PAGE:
Date: March 12-13, 2015

Location: International Plaza Hotel, Toronto

What to Expect at the Conference for Controllers:

  • Presentations on HR fundamentals, how to manage and motivate in the workplace, and more
  • Extensive networking opportunities
  • Gain insight from industry leaders
  • Earn CPD credits

Don’t forget to come visit the True Sky booth!

Let the True Sky Team show you how

  • People are doing their budgeting versus how they should be doing budgeting
  • You can visualize your data with custom dashboards and charts
  • To streamline your budgeting process
  • Companies like yours have transformed their approach to the budgeting process

Unable to attend the Conference?

Register for our Budgeting Best Practices webinar.

 register today for the CPA Conference for Controllers



Posted by & filed under Budgeting and Forecasting, Financial Planning.

Read more on "5 Essential Questions To Ask When Choosing A Budgeting and Forecasting Solution" »

Choosing new software to handle your company’s budgeting and forecasting activities is not an easy task. Between finding something to suit your unique needs and wading through the multitude of products available, it can be overwhelming, to say the least.  But if you know in advance which questions to ask, the process becomes much more streamlined – and produces much better results.

The following five questions should be addressed by any CFO looking into new budgeting solutions, in order to ensure the right fit.

1. What is the rationale behind this purchase?

The most basic question needing to be answered is why you are buying the budgeting software in the first place. Are you looking for greater efficiency? A product that gives you more insight into your finances? Once you’ve determined the reason for your purchase, you can narrow the field down to products that will provide exactly what you need.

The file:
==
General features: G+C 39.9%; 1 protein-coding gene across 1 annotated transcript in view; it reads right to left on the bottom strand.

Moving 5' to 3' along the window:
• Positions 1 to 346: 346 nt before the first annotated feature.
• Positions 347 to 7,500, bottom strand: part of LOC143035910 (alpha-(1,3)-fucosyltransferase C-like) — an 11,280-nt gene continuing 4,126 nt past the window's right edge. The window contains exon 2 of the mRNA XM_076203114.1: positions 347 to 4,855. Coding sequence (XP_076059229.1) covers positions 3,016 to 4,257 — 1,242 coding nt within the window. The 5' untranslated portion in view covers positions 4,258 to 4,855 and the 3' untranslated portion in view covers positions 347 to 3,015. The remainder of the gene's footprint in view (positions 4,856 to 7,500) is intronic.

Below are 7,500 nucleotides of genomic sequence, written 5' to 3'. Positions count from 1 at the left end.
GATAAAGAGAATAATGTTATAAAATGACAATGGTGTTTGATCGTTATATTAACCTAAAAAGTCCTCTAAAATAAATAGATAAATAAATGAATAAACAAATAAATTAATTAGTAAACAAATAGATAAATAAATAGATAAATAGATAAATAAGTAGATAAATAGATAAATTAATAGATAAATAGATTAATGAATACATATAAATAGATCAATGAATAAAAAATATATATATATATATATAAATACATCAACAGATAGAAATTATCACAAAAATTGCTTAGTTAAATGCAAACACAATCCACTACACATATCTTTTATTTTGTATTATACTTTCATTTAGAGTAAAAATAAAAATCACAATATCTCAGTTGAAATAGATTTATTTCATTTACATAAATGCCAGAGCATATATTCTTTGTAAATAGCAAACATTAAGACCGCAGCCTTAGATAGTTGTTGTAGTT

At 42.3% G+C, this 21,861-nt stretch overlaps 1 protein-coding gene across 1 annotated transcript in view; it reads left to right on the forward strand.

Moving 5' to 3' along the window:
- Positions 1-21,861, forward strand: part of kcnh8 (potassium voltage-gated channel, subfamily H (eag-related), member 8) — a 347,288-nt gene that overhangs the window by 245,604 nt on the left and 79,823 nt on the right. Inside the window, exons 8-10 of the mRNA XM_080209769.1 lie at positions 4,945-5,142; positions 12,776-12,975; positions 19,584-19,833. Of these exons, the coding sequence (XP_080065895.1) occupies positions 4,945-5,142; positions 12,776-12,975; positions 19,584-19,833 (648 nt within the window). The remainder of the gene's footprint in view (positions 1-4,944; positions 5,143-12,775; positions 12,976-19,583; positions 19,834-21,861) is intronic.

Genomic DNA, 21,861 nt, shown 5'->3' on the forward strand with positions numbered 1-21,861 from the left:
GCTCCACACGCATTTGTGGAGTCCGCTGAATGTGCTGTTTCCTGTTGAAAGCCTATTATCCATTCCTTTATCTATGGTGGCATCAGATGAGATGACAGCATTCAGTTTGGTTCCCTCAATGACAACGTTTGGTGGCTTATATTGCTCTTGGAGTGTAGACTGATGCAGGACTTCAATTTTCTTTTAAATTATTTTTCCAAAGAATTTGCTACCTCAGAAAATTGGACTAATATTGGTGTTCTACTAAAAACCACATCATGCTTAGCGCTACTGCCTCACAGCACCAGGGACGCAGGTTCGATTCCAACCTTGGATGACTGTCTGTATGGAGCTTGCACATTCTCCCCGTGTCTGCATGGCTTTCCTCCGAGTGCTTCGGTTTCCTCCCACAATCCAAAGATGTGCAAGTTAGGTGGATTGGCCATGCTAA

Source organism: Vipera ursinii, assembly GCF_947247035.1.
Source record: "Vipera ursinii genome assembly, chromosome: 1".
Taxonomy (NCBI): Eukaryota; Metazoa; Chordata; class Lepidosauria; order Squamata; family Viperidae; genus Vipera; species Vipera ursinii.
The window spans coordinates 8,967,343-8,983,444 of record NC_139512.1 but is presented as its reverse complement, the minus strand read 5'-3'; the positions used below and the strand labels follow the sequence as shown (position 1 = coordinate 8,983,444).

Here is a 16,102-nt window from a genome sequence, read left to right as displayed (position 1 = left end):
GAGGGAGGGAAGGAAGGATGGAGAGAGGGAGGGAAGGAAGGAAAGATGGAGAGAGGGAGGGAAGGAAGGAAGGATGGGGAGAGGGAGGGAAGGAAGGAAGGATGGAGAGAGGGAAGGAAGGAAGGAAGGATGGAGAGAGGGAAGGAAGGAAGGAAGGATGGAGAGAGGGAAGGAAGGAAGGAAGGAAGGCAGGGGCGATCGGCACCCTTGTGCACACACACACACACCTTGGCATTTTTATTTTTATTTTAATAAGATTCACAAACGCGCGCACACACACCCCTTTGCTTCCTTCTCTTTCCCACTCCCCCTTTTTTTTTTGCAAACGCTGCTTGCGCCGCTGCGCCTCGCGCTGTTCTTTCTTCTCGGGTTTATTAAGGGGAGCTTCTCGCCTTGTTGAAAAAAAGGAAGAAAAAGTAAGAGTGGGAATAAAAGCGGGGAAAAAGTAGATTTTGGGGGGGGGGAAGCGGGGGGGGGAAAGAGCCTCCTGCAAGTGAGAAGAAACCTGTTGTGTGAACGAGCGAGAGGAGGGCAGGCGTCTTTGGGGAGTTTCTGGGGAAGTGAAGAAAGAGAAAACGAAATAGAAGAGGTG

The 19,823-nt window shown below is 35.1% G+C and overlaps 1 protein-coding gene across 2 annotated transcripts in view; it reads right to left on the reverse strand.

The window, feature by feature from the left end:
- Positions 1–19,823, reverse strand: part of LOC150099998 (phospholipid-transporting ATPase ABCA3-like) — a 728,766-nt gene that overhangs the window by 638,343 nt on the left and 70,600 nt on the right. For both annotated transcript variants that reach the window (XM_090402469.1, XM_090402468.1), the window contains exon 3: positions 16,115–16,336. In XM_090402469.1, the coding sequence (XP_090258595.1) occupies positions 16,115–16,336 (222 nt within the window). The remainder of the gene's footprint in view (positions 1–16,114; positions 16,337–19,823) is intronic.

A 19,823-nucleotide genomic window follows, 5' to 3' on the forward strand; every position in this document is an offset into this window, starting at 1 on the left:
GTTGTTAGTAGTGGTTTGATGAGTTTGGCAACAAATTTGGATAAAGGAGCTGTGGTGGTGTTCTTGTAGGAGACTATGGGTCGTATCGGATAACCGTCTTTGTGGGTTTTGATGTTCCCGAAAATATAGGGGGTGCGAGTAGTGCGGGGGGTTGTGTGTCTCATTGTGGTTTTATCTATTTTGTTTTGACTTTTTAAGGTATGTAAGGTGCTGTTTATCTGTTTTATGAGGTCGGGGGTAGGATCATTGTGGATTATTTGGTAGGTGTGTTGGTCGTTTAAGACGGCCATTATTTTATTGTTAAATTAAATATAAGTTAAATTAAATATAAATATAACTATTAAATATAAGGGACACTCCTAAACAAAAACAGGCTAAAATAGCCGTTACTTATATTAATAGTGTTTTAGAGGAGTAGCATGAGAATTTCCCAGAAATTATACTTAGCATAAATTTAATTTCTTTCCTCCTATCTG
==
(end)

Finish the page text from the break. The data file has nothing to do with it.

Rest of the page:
2. What is the business case for this expenditure?

Now that you have the main reason for the purchase set down, take a step back and look at other strategic objectives of this purchase. What needs have senior executives expressed that could be addressed with this new budgeting and forecasting solution? What about other departments? Which ongoing performance improvements could be achieved by the new software? Gathering this additional data will also assist in your search.

3. Which products will fit into our existing IT set-up? 

This may be one of the most important considerations of all. If your existing infrastructure won’t support your choice of software, then it will do you no good. And if a certain forecasting product presents a conflict with current vendors, you may have to work that out before implementing anything new. Check and double check that everything will mesh seamlessly with your company’s system.

4. What will the TOTAL cost be?

Is every functionality you need included in one solution, or will you have to buy multiple products in order to get the right fit? Will your team need training in order to use the new budgeting software, or is it intuitive? Don’t look at the simple price tag alone – consider the total cost of implementation as well as the cost over time.

5.  Are there customer reviews available from companies like mine?

If other organizations in your industry have used a certain budgeting and forecasting solution and found it helpful, that says a lot about whether it will also be appropriate for your needs. Check for testimonials, reviews, and even ask for references you can approach to ask specific questions.

After asking all five of these questions, you can feel secure that your choice of budgeting and forecasting software is the right fit for your needs.